| Phanerozoic eon|
| Paleozoic era|
| Mesozoic era|
| Cenozoic era|
The Paleozoic Era of the Phanerozoic Eon:
542.0 to 251.0 million years ago
Early in the 300 million year history of the Paleozoic, atmospheric oxygen reached its present levels, generating the ozone shield that screens out ultraviolet radiation and allows complex life to live in the shallows and finally on land. This era witnessed the age of invertebrates, of fish, of tetrapods, and (during the Permian) reptiles. From the Silurian on, life emerged from the sea to colonize the land, and in the later Paleozoic pteridophyte and later gymnospermous plants flourished. The generally mild to tropical conditions with their warm shallow seas were interspersed with Ordovician and Permo-Carboniferous ice ages. Towards the end of the Paleozoic the continents clustered into the supercontinent of Pangea, and increasingly aridity meant the end of the great Carboniferous swamps and their unique flora and fauna. The Paleozoic was brought to an end by the end Permian mass-extinction, perhaps the most severe extinction the planet has seen.
The Paleozoic (also spelt "Palaeozoic") era lasted from about 540 to 250 million years ago, and is divided into six periods The 290-odd million years of the Paleozoic era saw many important events, including the development of most invertebrate groups, life's conquest of land, the evolution of fish, reptiles, insects, and vascular plants, the formation of the supercontinent of Pangea, and no less than two distinct ice ages. The Earth rotated faster than it does today so days were shorter, and the Moon being nearer meant stronger tides.
The six periods, followed by the time they began are:
Permian 299 Mya
Carboniferous 359 Mya
Devonian 416 Mya
Silurian 444 Mya
Ordovician 488 Mya
Cambrian 542 Mya
Since the continental cratons all move with respect to each other, we need to pick an East-West point of reference to keep things straight. Paleozoic paleocartographers have somehow fallen into the habit of placing this reference longitude slightly east of Greenland. For most of the Paleozoic, Greenland remained close to the equator and, after Baltica sutured to Laurentia (North America plus Greenland) during the Silurian, this longitude came to correspond quite closely to the longitude of the future Greenwich, England, which defines the present conventional 0° longitude line. We will adopt this convention, although it is important to understand that it's just a convention. We have no absolute measures of East-West continental drift, and must be content with noting movements relative to some arbitrary geographical point.
The early Paleozoic saw many of the continents clustered around the equator, with Gondwana (representing the bulk of old Rodinia) slowly drifting south across the South poles, and Siberia, Laurentia (North America plus Greenland) and Baltica converging in the tropics. There was a large ocean between Laurentia and Eastern Gondwanaland.
It seems that Gondwanaland underwent a large clockwise rotation around an axis close to Australia during the Early Paleozoic. Laurentia underwent a large eastward movement, as well as a northward drift.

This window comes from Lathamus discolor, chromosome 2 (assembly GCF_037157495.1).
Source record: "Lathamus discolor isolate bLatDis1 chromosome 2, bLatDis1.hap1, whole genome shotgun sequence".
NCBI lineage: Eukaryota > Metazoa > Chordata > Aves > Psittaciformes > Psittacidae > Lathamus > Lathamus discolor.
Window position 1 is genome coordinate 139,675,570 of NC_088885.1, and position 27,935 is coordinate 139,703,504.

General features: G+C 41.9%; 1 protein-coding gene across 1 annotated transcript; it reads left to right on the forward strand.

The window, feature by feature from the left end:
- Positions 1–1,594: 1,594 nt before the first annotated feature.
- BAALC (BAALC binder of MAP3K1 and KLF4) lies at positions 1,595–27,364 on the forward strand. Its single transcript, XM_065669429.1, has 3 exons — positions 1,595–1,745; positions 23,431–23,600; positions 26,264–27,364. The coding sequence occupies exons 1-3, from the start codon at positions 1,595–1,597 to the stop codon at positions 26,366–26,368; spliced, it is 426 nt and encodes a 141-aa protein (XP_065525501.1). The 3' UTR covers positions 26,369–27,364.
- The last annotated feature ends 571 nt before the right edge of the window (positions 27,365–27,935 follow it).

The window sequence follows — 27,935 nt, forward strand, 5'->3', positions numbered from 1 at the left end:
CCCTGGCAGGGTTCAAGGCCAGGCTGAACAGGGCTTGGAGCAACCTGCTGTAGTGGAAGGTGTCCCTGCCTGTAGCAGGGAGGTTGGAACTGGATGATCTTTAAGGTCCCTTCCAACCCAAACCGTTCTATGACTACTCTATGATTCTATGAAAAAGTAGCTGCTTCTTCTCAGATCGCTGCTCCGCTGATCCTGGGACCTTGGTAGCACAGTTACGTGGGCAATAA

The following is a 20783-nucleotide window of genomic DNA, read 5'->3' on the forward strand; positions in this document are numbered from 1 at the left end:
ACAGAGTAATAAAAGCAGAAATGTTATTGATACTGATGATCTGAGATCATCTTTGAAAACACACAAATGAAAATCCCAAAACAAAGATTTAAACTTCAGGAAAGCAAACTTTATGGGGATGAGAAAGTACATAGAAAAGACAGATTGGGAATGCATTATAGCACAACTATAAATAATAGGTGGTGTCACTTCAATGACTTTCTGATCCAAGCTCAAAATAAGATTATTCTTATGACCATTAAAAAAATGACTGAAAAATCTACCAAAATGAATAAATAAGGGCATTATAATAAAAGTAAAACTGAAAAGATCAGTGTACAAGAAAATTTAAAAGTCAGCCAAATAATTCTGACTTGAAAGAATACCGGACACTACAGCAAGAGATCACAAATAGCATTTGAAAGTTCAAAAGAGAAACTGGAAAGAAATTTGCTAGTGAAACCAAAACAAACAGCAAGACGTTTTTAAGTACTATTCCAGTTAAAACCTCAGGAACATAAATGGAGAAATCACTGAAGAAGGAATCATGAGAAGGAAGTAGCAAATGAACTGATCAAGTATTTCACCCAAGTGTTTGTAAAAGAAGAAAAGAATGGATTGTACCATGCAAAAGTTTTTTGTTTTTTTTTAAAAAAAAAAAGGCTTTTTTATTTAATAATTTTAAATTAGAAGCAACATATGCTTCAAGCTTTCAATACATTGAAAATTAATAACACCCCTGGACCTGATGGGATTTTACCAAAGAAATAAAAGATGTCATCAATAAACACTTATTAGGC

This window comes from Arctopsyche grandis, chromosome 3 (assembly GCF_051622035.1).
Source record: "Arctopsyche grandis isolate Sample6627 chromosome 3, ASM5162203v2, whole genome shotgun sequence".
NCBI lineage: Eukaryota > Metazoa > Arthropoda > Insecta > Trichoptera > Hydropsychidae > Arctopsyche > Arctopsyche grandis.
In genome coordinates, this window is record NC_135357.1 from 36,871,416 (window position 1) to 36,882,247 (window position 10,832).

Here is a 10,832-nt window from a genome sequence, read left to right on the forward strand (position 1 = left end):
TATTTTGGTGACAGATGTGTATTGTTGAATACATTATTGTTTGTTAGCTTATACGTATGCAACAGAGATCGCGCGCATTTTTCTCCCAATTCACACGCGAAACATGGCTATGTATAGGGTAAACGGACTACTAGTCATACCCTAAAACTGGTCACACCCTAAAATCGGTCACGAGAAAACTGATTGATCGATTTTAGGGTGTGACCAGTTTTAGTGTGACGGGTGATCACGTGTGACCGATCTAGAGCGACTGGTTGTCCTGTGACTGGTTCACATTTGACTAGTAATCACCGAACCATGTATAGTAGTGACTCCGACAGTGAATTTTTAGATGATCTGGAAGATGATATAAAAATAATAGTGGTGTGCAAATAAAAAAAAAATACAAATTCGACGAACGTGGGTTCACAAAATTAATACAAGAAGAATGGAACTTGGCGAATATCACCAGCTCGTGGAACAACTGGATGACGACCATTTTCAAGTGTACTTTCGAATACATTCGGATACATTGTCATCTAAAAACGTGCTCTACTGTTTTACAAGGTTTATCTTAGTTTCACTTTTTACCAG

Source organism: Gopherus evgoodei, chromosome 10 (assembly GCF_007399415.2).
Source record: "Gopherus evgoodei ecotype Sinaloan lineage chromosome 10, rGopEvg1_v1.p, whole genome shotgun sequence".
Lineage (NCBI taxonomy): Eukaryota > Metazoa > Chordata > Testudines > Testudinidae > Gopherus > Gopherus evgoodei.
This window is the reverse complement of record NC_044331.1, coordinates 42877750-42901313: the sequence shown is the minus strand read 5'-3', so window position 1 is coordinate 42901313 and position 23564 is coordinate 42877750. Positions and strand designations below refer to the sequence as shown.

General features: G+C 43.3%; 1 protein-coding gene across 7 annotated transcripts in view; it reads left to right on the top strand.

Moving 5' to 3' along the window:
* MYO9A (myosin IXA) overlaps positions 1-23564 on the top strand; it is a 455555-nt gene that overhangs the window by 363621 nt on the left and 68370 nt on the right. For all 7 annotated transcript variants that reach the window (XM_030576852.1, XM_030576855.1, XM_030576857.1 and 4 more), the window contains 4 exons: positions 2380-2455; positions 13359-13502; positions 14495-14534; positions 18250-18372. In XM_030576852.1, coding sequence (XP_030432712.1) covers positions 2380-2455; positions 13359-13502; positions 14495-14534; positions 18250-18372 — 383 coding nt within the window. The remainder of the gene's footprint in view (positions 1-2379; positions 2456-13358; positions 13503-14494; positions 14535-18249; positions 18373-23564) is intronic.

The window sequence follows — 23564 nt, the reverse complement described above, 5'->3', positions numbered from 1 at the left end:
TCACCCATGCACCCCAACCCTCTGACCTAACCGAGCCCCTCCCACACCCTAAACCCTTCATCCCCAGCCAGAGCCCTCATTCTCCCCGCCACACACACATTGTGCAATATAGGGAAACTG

Baltica joined with Laurentia during the Silurian, drifting from a moderate southern hemisphere position in Cambro-Ordovician time to an equatorial position in Silurian-Devonian time. The combined continent is sometimes referred to as Euramerica, Laurasia, or Laurussia. Siberia, and possibly the Kazakhstan terranes, drifted across the equator to the northeast. All the East and Southeast Asian terranes, as well as the microcontinents which later formed Mexico, the east coast of North America, and southern Europe, were still part of the north coast (India-Australia margin) of Gondwana during the Early Palaeozoic.
During the middle and late Paleozoic (Devonian to Permian), about a third of the Gondwanan mass was torn into small pieces and moved rapidly to equatorial regions. Most of these blocks were assembled by a series of plate collisions into the supercontinent of Euramerica by the Devonian, which by addition of further landmasses became Laurasia by the late Carboniferous. Most of western Gondwana (South America and Africa), then rotated clockwise and moved northward to collide with Laurasia. By Permian time, Siberia and the Kazakhstan terranes were sutured to Euramerica (Laurussia) and the Chinese blocks started accreting to them. The result was the supercontinent Pangaea.
The Early Cambrian climate was probably moderate at first, becoming warmer over the course of the Cambrian, as the second-greatest sustained sea level rise in the Phanerozoic got under way. However, as if to offset this trend, Gondwana moved south with considerable speed, so that by the Ordovician west Gondwana (Africa and South America) was centered near the South Pole. The Early Paleozoic climate was also strongly zonal, with the result that the "climate", in an abstract sense became warmer, but the living space of most organisms of the time - the continental shelf marine environment - became steadily colder. However, Baltica (Northern Europe and Russia) and Laurentia (eastern North America and Greenland) remained in the tropical zone, while China and Australia lay in waters which were at least temperate. The Early Paleozoic ended, rather abruptly, with the short, but apparently severe, Late Ordovician Ice Age. This cold spell caused the second-greatest mass extinction of Phanerozoic time.